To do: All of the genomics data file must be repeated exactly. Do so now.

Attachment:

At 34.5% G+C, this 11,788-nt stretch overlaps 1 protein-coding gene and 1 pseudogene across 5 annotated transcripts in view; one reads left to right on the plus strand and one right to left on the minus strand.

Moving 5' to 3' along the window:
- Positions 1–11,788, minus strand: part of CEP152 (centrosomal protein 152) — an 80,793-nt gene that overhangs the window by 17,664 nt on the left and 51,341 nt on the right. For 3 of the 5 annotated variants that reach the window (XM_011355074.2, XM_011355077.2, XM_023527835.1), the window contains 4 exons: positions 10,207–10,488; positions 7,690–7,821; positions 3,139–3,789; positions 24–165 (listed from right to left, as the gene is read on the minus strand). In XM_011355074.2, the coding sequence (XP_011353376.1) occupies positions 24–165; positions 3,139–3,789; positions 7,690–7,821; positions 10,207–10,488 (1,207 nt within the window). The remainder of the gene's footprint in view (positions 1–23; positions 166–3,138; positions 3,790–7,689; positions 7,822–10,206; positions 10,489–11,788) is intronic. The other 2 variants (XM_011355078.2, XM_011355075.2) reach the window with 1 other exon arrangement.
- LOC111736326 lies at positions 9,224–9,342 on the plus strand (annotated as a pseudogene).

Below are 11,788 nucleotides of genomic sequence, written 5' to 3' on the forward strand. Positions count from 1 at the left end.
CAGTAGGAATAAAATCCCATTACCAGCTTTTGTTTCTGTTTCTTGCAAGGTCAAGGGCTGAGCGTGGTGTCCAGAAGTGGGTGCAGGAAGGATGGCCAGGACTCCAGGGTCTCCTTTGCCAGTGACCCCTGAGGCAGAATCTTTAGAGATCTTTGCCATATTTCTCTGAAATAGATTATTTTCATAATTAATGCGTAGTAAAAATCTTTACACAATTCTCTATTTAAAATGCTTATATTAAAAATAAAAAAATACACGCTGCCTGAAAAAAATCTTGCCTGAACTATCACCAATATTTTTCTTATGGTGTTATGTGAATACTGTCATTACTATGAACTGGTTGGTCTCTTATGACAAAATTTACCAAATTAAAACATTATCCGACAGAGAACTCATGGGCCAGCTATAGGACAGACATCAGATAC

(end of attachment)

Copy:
At 34.5% G+C, this 11,788-nt stretch overlaps 1 protein-coding gene and 1 pseudogene across 5 annotated transcripts in view; one reads left to right on the plus strand and one right to left on the minus strand.

Moving 5' to 3' along the window:
- Positions 1–11,788, minus strand: part of CEP152 (centrosomal protein 152) — an 80,793-nt gene that overhangs the window by 17,664 nt on the left and 51,341 nt on the right. For 3 of the 5 annotated variants that reach the window (XM_011355074.2, XM_011355077.2, XM_023527835.1), the window contains 4 exons: positions 10,207–10,488; positions 7,690–7,821; positions 3,139–3,789; positions 24–165 (listed from right to left, as the gene is read on the minus strand). In XM_011355074.2, the coding sequence (XP_011353376.1) occupies positions 24–165; positions 3,139–3,789; positions 7,690–7,821; positions 10,207–10,488 (1,207 nt within the window). The remainder of the gene's footprint in view (positions 1–23; positions 166–3,138; positions 3,790–7,689; positions 7,822–10,206; positions 10,489–11,788) is intronic. The other 2 variants (XM_011355078.2, XM_011355075.2) reach the window with 1 other exon arrangement.
- LOC111736326 lies at positions 9,224–9,342 on the plus strand (annotated as a pseudogene).

Below are 11,788 nucleotides of genomic sequence, written 5' to 3' on the forward strand. Positions count from 1 at the left end.
CAGTAGGAATAAAATCCCATTACCAGCTTTTGTTTCTGTTTCTTGCAAGGTCAAGGGCTGAGCGTGGTGTCCAGAAGTGGGTGCAGGAAGGATGGCCAGGACTCCAGGGTCTCCTTTGCCAGTGACCCCTGAGGCAGAATCTTTAGAGATCTTTGCCATATTTCTCTGAAATAGATTATTTTCATAATTAATGCGTAGTAAAAATCTTTACACAATTCTCTATTTAAAATGCTTATATTAAAAATAAAAAAATACACGCTGCCTGAAAAAAATCTTGCCTGAACTATCACCAATATTTTTCTTATGGTGTTATGTGAATACTGTCATTACTATGAACTGGTTGGTCTCTTATGACAAAATTTACCAAATTAAAACATTATCCGACAGAGAACTCATGGGCCAGCTATAGGACAGACATCAGATAC